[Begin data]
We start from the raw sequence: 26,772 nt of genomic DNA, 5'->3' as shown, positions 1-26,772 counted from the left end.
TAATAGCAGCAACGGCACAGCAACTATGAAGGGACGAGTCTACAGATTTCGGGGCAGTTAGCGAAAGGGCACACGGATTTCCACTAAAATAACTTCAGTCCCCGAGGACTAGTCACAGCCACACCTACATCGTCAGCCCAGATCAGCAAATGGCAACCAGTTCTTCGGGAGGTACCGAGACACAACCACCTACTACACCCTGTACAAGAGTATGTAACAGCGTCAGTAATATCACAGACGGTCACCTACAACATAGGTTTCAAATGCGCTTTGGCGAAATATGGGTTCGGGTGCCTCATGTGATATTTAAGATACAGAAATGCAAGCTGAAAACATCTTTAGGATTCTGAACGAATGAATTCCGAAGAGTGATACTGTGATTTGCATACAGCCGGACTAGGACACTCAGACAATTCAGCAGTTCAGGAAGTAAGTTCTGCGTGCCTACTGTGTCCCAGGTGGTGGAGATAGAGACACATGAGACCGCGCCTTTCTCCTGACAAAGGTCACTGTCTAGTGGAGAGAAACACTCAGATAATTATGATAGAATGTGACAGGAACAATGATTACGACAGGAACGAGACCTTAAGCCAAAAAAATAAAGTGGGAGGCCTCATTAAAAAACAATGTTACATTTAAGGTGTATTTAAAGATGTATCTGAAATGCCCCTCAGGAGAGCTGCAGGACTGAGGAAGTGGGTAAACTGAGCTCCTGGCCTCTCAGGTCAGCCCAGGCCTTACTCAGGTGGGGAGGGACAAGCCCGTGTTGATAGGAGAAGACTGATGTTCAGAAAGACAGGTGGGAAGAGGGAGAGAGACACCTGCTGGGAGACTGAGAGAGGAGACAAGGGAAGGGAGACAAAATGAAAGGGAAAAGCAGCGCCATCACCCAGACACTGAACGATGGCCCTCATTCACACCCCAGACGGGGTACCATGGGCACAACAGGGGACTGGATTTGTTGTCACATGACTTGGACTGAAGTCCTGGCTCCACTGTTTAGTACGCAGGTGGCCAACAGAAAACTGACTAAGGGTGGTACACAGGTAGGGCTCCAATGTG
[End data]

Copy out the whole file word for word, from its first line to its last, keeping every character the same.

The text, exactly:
We start from the raw sequence: 26,772 nt of genomic DNA, 5'->3' as shown, positions 1-26,772 counted from the left end.
TAATAGCAGCAACGGCACAGCAACTATGAAGGGACGAGTCTACAGATTTCGGGGCAGTTAGCGAAAGGGCACACGGATTTCCACTAAAATAACTTCAGTCCCCGAGGACTAGTCACAGCCACACCTACATCGTCAGCCCAGATCAGCAAATGGCAACCAGTTCTTCGGGAGGTACCGAGACACAACCACCTACTACACCCTGTACAAGAGTATGTAACAGCGTCAGTAATATCACAGACGGTCACCTACAACATAGGTTTCAAATGCGCTTTGGCGAAATATGGGTTCGGGTGCCTCATGTGATATTTAAGATACAGAAATGCAAGCTGAAAACATCTTTAGGATTCTGAACGAATGAATTCCGAAGAGTGATACTGTGATTTGCATACAGCCGGACTAGGACACTCAGACAATTCAGCAGTTCAGGAAGTAAGTTCTGCGTGCCTACTGTGTCCCAGGTGGTGGAGATAGAGACACATGAGACCGCGCCTTTCTCCTGACAAAGGTCACTGTCTAGTGGAGAGAAACACTCAGATAATTATGATAGAATGTGACAGGAACAATGATTACGACAGGAACGAGACCTTAAGCCAAAAAAATAAAGTGGGAGGCCTCATTAAAAAACAATGTTACATTTAAGGTGTATTTAAAGATGTATCTGAAATGCCCCTCAGGAGAGCTGCAGGACTGAGGAAGTGGGTAAACTGAGCTCCTGGCCTCTCAGGTCAGCCCAGGCCTTACTCAGGTGGGGAGGGACAAGCCCGTGTTGATAGGAGAAGACTGATGTTCAGAAAGACAGGTGGGAAGAGGGAGAGAGACACCTGCTGGGAGACTGAGAGAGGAGACAAGGGAAGGGAGACAAAATGAAAGGGAAAAGCAGCGCCATCACCCAGACACTGAACGATGGCCCTCATTCACACCCCAGACGGGGTACCATGGGCACAACAGGGGACTGGATTTGTTGTCACATGACTTGGACTGAAGTCCTGGCTCCACTGTTTAGTACGCAGGTGGCCAACAGAAAACTGACTAAGGGTGGTACACAGGTAGGGCTCCAATGTG